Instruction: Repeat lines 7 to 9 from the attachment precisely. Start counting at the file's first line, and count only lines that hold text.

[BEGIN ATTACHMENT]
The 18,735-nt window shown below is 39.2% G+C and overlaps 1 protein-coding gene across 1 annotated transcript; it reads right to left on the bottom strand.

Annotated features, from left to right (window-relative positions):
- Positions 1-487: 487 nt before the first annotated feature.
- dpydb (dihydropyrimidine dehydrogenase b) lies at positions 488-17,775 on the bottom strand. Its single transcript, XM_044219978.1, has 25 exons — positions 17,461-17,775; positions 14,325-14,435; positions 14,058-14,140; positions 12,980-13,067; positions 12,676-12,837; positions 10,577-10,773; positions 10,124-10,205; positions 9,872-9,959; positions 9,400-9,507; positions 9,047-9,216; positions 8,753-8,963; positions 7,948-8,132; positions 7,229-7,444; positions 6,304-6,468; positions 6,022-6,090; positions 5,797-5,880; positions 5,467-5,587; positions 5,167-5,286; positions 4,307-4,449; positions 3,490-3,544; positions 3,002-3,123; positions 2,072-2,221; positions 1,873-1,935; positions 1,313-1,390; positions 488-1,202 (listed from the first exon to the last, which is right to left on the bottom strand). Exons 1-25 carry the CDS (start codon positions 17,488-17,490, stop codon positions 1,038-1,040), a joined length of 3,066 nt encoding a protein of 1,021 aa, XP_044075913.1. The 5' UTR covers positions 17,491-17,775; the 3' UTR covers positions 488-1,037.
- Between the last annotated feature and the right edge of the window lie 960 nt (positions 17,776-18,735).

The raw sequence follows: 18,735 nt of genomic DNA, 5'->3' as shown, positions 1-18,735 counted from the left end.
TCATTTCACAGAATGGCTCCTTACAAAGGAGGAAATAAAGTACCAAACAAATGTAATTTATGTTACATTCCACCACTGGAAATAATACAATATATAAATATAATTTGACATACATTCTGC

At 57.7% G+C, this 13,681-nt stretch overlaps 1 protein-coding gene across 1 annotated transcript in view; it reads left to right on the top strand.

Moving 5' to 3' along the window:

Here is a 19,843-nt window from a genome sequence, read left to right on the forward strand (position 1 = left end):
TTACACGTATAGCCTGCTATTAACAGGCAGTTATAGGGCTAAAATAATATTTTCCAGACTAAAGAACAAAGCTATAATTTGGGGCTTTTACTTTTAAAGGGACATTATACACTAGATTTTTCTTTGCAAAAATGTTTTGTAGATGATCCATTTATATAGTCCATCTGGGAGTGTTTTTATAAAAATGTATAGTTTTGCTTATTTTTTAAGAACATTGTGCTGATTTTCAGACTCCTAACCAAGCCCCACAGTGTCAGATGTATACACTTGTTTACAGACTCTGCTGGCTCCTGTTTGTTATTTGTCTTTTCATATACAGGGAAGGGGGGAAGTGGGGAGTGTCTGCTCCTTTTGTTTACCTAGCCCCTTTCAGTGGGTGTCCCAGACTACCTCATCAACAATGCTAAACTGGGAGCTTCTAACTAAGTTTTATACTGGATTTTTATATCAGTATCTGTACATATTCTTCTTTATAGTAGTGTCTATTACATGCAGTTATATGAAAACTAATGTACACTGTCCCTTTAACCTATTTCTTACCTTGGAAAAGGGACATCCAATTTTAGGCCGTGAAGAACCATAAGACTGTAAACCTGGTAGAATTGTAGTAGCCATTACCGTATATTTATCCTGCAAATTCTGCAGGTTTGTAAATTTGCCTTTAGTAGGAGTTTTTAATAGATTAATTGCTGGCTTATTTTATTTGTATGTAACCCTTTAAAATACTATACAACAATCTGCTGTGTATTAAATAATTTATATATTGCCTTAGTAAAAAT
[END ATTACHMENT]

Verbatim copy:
TCATTTCACAGAATGGCTCCTTACAAAGGAGGAAATAAAGTACCAAACAAATGTAATTTATGTTACATTCCACCACTGGAAATAATACAATATATAAATATAATTTGACATACATTCTGC

At 57.7% G+C, this 13,681-nt stretch overlaps 1 protein-coding gene across 1 annotated transcript in view; it reads left to right on the top strand.

Moving 5' to 3' along the window: